Pastor, You Will Pray or Quit!

by Joe McKeever

If anyone on planet Earth needs to pray faithfully and fervently, it's the pastor.

For one thing, this job requires more of you than there is and more time than you have. The person accepting the Lord's call into the ministry is agreeing to live in a world of unfinished tasks. You are literally being sentenced to live beyond yourself.

It is, by its very nature, impossible to live this life and do this work in your own strength. You will develop a strong prayer life or you will not survive. It's as simple as that.

It reminds me of the opening line from Luke 18: "Then Jesus told his disciples a parable to show them that they should always pray and not lose heart." Now, if anyone knew the efficacy and power of prayer, it was our Lord. And here He reminds the disciples of two great truths about prayer:

1. The imperative of prayer. "You must pray." It is not an option for anyone who takes the Lord seriously and means business about following Him.

2. The alternative to prayer. "Losing heart and quitting." The KJV says we ought always to pray and not to faint. And that is the truth in bare facts.

Now, there's nothing new here. Every pastor knows the importance of prayer and preaches on it to his people. The only thing is, many have trouble practicing what they preach. With that in mind, I want to recommend an approach to you the minister:

Get up early and take a walk in the neighborhood or a park-or if you are fortunate enough to live in my area, on the levee beside the Mississippi River-and talk to the Lord while you walk. By walking while it's still dark and no one is around, I talk out loud to Him. Not very loud, just enough to get the words out of my mouth, but I'm not just "thinking a prayer," but speaking it.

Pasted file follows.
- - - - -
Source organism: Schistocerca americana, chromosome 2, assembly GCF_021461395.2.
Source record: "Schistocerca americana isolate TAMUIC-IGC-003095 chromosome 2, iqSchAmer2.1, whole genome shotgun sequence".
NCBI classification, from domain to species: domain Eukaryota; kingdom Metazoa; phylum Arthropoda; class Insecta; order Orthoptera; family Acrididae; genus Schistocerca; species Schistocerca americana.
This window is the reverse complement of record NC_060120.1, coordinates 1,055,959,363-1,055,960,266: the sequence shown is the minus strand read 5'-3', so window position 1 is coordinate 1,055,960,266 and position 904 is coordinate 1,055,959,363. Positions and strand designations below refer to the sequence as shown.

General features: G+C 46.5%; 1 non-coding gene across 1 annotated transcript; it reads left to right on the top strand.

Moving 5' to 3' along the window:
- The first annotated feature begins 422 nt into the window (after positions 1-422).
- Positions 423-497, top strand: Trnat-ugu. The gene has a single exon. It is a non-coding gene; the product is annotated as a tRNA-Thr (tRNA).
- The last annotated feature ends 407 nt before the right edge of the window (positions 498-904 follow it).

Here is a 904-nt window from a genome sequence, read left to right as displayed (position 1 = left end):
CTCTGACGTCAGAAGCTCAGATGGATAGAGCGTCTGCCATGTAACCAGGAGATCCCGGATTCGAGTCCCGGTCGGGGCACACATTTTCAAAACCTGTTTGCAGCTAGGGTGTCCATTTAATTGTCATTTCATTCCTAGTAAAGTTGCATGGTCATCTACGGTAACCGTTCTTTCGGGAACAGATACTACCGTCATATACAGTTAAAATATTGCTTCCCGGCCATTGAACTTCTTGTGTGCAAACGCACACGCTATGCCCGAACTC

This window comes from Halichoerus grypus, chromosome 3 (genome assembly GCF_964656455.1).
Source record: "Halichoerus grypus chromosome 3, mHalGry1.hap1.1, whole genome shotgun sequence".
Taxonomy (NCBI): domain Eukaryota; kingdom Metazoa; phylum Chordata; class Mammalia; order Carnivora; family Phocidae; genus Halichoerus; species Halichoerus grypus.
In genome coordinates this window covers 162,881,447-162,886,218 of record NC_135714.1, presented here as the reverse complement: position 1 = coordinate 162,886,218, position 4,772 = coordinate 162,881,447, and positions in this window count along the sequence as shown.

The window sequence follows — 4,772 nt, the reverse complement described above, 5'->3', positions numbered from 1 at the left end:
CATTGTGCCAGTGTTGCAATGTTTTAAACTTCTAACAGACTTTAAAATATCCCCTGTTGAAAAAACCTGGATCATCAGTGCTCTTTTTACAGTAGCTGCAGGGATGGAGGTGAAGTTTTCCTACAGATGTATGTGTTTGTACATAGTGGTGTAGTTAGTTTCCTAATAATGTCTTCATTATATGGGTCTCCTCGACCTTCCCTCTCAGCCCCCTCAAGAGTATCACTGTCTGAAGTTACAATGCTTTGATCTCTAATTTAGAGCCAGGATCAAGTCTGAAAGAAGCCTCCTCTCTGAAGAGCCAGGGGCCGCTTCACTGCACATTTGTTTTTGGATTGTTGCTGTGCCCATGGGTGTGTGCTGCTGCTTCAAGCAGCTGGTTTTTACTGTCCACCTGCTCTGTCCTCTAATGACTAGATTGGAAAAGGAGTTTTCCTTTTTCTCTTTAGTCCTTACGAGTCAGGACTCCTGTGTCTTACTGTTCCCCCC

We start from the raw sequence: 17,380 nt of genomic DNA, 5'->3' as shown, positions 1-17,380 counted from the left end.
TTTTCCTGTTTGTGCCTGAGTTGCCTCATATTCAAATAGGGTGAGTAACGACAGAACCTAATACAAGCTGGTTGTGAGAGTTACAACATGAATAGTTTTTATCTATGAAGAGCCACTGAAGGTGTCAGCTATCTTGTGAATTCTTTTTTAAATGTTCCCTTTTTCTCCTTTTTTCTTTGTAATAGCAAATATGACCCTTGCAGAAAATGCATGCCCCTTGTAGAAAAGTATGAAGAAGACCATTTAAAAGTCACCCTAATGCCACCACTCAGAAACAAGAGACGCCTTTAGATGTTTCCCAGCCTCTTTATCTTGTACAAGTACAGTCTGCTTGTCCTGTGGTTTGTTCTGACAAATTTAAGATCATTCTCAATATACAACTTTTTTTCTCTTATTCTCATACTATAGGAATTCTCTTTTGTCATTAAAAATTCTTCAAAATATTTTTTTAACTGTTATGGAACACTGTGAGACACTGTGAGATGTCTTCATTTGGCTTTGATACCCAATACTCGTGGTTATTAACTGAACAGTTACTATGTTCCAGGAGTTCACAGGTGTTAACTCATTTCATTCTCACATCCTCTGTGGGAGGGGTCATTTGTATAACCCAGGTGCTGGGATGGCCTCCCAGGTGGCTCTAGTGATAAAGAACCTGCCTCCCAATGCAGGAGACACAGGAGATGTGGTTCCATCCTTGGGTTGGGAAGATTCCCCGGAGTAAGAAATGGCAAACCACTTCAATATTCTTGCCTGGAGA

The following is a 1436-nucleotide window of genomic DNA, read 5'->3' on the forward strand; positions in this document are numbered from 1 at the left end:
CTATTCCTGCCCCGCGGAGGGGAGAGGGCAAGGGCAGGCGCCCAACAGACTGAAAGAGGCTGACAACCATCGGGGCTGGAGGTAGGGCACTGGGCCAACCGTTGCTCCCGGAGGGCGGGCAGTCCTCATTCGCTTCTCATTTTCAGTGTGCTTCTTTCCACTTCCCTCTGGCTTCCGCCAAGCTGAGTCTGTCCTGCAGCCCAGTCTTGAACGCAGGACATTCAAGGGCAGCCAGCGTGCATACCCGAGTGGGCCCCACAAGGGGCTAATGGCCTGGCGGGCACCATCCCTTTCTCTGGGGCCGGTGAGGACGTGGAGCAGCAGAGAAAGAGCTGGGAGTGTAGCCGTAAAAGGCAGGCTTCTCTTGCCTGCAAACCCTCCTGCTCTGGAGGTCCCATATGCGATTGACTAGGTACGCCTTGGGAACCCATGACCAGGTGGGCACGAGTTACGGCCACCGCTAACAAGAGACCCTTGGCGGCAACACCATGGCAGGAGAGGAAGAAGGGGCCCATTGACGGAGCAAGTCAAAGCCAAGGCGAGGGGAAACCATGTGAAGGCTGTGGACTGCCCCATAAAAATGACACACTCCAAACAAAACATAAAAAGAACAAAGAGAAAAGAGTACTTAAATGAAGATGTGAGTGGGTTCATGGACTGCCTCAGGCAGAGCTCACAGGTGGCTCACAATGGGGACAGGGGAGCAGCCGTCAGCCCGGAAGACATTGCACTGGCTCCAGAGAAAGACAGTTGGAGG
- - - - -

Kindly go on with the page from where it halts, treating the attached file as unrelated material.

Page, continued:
It's a half mile from my house to the levee, and takes around 7 minutes. I use that time to praise the Lord and "prime the pump" for my prayer. To get warmed up. I recite the Lord's Prayer, sing a verse or two of a praise song or hymn, quote the wonderful opening line from the Song of Mary in Luke 1 ("My soul doth magnify the Lord; my spirit rejoices in God my Savior"), and use a couple of psalms, such and 1 and 23. Praising the Lord.

Then, during the next 30 minutes (that's one mile down the levee and a mile back), I spend time thanking the Lord and lifting up my requests. And confessing my sins.

But, my opinion is that the most critical part of my prayer time is what comes next: I talk to the Father about what's coming up today. I pray for the people with whom I have appointments, for the phone conversations waiting for me, for any messages I have to deliver, and for meetings I'll be attending. Later, as I go from one to the other, it is not necessary to stop and pray. I've already prayed; this meeting or appointment already belongs to the Father. So I walk confidently into the room and greet my next caller.